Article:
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The purpose-built Hyde & Seek creche in Glasnevin Google Street View

Planning authority raised concerns about fire evacuation at Hyde & Seek creche before its construction

A number of fire safety issues at the creche chain were raised during an RTÉ documentary last night.

POTENTIAL FIRE SAFETY issues at one of the creches featured in last night’s RTÉ Investigates documentary were raised by An Bord Pleanála four years ago, can reveal.

Senior planning inspector Kevin Moore reported in 2015 that there would be problems evacuating a proposed creche at Prospect Road in Glasnevin because of its size and location.

The purpose-built creche, which is operated by the chain Hyde & Seek and opened in 2018, went unregistered with Tusla for 14 months before it was legally compliant.

Earlier this year, the company pleaded guilty at the Dublin District Court because of the non-registration of the creche, but was read the Probation Act.

Planning documents show that it was recommended that permission for the building should be refused by An Bord Pleanála in 2015, when Moore said its construction would present a traffic hazard and that it would be out of character with the area.

He also noted that the functioning of the proposed facility in terms of its fire safety should be acknowledged, despite recognising that it was a matter outside the board’s remit.

He wrote:

It is apparent that in times of a hazard arising, there is likely to be a concern about the ability to accommodate a safe evacuation from this site, unavoidable by the scale of development on this site, which cannot make adequate arrangements within the site’s confines.
This requires to be acknowledged.

However, despite Moore’s recommendations, the development was granted permission by the board, which did not believe that the building would present a traffic hazard, or that it would be out-of-keeping with the local area.

There was no mention of the fire safety issues raised by Moore in the board’s decision.

The planning application also said the facility would accommodate 91 childcare spaces when constructed, but a TUSLA inspection report from February said the service would provide care for 111 children.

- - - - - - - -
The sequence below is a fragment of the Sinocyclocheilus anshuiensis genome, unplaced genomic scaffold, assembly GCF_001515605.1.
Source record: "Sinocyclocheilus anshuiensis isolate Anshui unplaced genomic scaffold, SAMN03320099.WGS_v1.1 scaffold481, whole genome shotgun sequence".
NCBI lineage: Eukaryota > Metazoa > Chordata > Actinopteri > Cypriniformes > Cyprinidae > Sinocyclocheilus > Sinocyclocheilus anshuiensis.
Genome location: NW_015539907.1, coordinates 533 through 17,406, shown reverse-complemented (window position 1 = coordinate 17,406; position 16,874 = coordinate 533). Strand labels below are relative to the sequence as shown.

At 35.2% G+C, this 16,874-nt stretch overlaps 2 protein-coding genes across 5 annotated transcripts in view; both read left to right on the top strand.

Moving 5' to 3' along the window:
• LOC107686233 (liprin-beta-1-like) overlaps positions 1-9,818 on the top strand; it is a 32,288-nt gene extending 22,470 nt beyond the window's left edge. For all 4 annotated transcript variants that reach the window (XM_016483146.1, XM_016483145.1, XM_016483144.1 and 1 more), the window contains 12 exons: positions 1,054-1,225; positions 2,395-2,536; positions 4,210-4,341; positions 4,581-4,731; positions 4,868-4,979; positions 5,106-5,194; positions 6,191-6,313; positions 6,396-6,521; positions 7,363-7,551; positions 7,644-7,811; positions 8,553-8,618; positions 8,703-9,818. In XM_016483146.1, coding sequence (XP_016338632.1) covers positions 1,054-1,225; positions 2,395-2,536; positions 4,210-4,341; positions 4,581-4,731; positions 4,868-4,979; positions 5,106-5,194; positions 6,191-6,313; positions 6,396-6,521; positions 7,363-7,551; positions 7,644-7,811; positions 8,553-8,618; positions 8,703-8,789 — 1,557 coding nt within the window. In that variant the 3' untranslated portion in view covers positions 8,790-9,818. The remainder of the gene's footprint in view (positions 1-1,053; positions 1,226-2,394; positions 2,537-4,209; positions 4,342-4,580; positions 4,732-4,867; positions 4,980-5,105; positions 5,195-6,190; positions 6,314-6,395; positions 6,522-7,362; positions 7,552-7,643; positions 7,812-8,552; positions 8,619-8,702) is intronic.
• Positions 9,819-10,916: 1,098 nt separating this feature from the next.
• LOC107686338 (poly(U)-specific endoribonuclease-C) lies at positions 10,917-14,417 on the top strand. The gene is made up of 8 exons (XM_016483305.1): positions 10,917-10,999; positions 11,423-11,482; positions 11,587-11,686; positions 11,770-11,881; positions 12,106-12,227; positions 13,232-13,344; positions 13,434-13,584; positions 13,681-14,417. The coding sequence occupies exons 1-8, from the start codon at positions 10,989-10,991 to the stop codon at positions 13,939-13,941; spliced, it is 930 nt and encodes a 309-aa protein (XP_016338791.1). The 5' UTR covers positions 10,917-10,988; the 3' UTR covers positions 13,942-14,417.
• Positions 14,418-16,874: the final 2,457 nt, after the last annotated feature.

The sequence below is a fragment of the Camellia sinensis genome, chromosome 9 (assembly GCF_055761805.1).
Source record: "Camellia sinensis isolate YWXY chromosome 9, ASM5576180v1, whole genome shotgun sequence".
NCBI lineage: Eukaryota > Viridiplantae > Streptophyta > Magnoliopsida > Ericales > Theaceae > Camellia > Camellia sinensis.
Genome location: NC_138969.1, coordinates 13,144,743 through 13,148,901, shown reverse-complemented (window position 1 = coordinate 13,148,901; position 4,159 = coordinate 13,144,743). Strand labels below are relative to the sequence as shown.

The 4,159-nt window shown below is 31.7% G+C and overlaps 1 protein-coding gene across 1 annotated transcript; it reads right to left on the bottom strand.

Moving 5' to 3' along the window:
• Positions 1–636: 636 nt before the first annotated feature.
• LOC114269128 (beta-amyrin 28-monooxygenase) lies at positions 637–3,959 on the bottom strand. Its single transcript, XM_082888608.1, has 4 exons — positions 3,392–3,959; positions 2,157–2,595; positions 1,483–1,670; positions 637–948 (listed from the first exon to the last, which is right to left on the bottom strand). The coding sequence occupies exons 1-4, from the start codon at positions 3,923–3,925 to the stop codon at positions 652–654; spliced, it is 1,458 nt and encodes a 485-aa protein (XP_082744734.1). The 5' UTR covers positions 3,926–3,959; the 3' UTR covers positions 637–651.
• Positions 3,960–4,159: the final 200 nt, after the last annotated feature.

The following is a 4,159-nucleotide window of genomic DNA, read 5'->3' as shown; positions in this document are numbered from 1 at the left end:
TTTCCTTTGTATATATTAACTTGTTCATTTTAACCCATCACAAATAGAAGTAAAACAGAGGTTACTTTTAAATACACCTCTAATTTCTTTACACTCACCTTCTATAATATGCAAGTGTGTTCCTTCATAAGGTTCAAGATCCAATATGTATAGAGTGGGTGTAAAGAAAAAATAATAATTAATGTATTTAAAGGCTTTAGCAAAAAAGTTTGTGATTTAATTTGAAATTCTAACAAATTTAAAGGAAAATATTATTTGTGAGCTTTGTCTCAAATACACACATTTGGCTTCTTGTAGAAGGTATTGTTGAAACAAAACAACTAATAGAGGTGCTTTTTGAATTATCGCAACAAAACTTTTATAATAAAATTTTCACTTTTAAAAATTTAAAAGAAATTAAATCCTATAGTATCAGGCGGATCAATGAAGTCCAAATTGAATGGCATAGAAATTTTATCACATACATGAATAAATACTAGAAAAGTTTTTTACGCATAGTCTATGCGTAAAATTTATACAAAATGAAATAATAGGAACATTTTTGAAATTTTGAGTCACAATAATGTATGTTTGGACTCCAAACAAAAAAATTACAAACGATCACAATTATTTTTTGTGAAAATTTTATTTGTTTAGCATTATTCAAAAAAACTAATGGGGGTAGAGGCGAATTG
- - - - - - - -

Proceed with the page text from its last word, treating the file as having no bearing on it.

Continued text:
The same report also noted that fire extinguishers at the creche had not been serviced since December 2017, and that no evidence had since been submitted to sA number of fire safety concerns relating to other Hyde & Seek creches in Dublin were raised during last night’s RTÉ Investigates documentary.

It emerged that a TUSLA inspector previously recorded more children on the site of the company’s Shaw Street creche than was permitted under fire safety regulations.

An undercover RTÉ researcher also found that the sleep room at the creche was cramped and regularly used as a store room for spare cots and furniture, leaving access to children and babies difficult.

“In terms of a fire occurring, it is a very serious issue that the staff cannot get access to the children to assist them to escape the building in what will be a panic situation,” chartered surveyor Kevin Hollingsworth told RTÉ.

At another Hyde & Seek creche on Tolka Road in Dublin 3, cots were similarly squeezed against each other in the sleep room, where boxes and furniture was also stored.

It was found that the creche did not comply with its approved fire safety certificate by placing more cots in the room, blocking the emergency exit – a contravention of the Fire Services Act.

Motorised shutters at the creche were closed while children remained inside, leaving the only means of escape more than 20 metres away, a claim which was denied by Hyde & Seek in a statement to RTÉ.

A researcher also discovered that the fire safety register at the creche was not kept up-to-date, that no fire safety training was carried out, and that no drills ever took place.

RTÉ subsequently reported fire safety issues to Dublin Fire Brigade, and said last night that it understood that inspections of the facilities at Shaw Street and Tolka Road had since been carried out.

It also alleged that a letter sent by owners of the creche to parents, which claimed that Dublin Fire Brigade had found no issues with fire safety at Tolka Road, were false.

The broadcaster said that an inspector had found six deficits at the facility, and that Dublin Fire Brigade had issued a warning letter to Hyde & Seek.

Yesterday it emerged that the owner of Hyde & Seek, Anne Davy, had stepped down and would have no further involvement in frontline childcare provision following RTÉ’s revelations about the chain.

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